I’m in awe of my friend Jennifer Lawler, who writes so movingly about raising Jessica. I wish I had half of Jennifer’s talent. But this morning in meditation I finally stopped picking at myself for spending the last few days snarled up in a writer’s block. I realized that I wasn’t wrestling with my skill or talent because my struggle is about something far different: It’s about silencing.
Last week I was present at events that go to the heart of my quest for goodness. These were momentous, life changing events. (I kid you not.) If we lived in a perfect world, I would have written about those events already. But I can’t. I don’t mean that I can’t because I’m unable, I mean I can’t because to do so would be to put another person at risk.
I can’t tell you where or with whom or what. I worry about even mentioning the state where these things happened. I can’t repeat what was said. I can’t report looks on people’s faces. I can’t show their gestures, report their tone of voice. I can only speak about hands in laps, fingers clenched and unclenched and clenched again. I can only mention the rigidity of a face and eyes locked forward.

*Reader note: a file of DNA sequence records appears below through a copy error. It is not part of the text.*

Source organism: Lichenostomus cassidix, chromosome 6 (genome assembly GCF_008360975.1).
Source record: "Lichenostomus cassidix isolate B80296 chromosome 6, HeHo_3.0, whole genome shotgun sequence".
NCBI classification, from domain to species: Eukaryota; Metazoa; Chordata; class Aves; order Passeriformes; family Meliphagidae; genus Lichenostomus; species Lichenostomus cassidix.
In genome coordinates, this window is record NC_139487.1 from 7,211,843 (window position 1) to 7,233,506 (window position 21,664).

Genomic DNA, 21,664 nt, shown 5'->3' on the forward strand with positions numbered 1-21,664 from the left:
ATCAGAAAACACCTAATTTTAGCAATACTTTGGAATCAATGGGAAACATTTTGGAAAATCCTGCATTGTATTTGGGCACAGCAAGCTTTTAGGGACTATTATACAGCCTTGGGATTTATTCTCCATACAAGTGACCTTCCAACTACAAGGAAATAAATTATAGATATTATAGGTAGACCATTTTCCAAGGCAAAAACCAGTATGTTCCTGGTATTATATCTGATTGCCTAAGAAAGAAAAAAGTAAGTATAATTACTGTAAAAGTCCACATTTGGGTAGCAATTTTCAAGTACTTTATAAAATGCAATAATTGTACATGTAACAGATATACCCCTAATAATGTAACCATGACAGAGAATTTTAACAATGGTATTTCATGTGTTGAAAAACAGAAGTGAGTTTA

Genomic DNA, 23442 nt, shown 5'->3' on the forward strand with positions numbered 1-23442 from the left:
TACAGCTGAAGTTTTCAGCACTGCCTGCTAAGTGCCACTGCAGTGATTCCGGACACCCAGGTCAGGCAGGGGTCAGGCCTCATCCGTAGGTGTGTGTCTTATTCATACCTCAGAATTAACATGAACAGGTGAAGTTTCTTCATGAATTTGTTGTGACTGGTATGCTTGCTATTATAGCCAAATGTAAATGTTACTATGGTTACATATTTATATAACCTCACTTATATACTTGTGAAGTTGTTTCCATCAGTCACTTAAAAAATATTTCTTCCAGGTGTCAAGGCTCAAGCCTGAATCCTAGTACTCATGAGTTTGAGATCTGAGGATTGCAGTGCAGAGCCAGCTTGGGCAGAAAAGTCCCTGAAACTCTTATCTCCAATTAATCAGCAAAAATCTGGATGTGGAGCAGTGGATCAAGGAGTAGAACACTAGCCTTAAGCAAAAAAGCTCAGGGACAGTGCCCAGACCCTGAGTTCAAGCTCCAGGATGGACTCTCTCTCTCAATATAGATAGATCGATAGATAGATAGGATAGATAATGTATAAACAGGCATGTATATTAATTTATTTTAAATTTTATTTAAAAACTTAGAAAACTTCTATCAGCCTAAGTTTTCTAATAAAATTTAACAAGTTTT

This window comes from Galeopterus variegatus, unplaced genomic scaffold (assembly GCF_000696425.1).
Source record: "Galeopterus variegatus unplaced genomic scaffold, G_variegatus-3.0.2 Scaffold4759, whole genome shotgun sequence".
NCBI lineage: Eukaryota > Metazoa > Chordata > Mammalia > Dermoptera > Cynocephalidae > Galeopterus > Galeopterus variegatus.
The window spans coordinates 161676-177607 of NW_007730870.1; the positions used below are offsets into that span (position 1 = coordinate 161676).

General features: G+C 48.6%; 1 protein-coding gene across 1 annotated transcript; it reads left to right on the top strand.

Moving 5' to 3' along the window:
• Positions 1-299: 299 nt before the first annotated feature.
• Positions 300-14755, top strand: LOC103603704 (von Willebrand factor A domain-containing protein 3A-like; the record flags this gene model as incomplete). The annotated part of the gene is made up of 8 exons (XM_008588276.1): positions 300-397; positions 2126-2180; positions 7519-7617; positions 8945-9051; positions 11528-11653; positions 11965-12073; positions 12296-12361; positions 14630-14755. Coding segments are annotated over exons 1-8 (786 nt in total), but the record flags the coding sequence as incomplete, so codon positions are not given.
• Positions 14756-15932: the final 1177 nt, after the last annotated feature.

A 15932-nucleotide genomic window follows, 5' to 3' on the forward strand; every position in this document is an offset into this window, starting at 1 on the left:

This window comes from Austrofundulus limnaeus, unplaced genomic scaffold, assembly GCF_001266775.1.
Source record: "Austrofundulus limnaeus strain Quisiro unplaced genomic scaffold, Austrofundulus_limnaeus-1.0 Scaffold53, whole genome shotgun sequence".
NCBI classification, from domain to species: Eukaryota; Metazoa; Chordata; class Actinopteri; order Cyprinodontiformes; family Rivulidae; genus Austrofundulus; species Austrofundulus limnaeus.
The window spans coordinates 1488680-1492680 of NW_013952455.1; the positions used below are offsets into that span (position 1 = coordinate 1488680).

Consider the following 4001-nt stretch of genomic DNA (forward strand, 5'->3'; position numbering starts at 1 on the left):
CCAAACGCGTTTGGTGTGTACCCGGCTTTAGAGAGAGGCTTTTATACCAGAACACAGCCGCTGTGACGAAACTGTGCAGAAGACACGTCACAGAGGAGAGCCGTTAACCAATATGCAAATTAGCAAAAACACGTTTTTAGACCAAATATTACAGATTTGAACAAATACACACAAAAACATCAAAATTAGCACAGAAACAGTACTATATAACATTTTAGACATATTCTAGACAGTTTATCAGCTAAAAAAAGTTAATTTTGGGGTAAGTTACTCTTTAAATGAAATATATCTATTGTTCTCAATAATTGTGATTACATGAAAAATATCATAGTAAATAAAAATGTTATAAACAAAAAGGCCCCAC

My silence and the silence of others is required because these events revolve around an individual who is gay and an institution. Even at the end of the first decade of the 21st century to be gay and speak openly is to face life-altering consequences. Because of these consequences, I must slip on my own gag.
And isn’t that delightful for this institution? My silence, the individual’s silence, others silence. Not even a hint of the real story. Not a hint of the pain this institution caused because the one thing that is most forbidden is to reveal details of how institution ground individual into dust.
People can congratulate themselves that they’re doing good because they never have to look into the faces of the people they injure. These good souls — and I think they are good — don’t ever have to hear the stories of the the people they hurt. I can’t even write about the complexities of the situation. I can’t speak about how goodness is being sought and sometimes found. Ain’t that grand?
This is a self-perpetuating engine of evil. That sounds a bit bombastic, doesn’t it? I don’t think so, but how can you know because to tell the story would be to risk an individual.
So yes, sometimes I even bore myself with what I post on this blog. Sometimes the lack of meaty substance is my failure and mine alone, but on days like today my mealy-mouthed wishy washiness comes from somewhere else. And that’s a tragedy.